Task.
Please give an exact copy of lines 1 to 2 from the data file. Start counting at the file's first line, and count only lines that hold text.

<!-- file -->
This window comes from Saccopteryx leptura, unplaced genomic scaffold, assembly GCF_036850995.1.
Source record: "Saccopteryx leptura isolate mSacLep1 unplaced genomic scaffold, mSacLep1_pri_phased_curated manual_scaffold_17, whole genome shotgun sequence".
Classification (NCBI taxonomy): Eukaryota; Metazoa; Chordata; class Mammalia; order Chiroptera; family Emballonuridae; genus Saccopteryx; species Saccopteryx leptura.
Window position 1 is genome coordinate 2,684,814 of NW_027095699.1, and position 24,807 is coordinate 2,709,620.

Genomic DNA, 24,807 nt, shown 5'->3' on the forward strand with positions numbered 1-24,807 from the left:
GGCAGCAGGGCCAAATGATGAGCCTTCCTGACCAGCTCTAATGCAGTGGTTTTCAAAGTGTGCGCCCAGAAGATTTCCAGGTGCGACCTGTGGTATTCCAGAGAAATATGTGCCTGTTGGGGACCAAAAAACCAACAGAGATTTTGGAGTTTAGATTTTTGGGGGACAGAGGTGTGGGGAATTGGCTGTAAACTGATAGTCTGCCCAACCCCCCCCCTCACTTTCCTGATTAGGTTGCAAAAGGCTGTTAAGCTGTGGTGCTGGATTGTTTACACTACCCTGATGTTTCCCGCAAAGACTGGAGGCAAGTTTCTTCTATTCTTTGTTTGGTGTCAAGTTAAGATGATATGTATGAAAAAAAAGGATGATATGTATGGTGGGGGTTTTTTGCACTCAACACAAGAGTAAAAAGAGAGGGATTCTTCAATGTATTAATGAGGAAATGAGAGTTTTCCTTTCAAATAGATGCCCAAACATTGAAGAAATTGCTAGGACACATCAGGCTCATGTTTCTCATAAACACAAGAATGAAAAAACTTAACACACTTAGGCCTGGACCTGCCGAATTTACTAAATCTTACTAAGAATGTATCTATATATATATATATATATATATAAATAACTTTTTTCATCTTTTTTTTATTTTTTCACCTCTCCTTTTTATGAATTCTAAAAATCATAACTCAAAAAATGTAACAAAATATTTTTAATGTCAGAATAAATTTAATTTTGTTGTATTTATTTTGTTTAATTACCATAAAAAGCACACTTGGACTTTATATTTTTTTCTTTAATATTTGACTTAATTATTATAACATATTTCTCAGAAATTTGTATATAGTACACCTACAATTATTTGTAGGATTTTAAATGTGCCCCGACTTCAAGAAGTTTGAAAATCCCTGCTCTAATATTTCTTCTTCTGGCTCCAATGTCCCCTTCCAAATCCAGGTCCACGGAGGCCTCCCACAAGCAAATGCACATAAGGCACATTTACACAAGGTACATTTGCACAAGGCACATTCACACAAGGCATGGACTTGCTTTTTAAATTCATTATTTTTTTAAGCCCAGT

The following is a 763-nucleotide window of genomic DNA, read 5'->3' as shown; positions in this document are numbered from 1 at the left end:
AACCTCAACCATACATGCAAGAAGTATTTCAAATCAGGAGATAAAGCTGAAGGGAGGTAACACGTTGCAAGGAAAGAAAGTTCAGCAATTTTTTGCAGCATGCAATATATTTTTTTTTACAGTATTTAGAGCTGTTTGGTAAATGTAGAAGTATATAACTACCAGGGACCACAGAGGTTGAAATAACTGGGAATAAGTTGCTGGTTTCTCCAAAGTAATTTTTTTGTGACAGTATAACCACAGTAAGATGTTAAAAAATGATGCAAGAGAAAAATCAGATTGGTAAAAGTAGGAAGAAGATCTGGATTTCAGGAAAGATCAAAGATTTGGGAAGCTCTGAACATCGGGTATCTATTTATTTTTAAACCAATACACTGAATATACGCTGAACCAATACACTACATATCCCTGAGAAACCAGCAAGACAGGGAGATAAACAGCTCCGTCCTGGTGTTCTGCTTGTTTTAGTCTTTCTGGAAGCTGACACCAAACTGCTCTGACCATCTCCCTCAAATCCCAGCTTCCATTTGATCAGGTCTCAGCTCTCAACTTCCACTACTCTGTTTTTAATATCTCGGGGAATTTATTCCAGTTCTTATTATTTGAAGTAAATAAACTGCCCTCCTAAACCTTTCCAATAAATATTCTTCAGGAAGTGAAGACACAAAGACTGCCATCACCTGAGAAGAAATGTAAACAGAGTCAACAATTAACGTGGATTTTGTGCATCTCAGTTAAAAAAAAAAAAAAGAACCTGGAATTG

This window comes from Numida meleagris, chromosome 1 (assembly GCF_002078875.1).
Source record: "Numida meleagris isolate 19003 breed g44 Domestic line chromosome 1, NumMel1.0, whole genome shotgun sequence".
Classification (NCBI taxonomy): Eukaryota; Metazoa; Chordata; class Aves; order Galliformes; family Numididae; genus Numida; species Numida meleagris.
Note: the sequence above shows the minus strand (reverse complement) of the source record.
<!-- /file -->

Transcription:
This window comes from Saccopteryx leptura, unplaced genomic scaffold, assembly GCF_036850995.1.
Source record: "Saccopteryx leptura isolate mSacLep1 unplaced genomic scaffold, mSacLep1_pri_phased_curated manual_scaffold_17, whole genome shotgun sequence".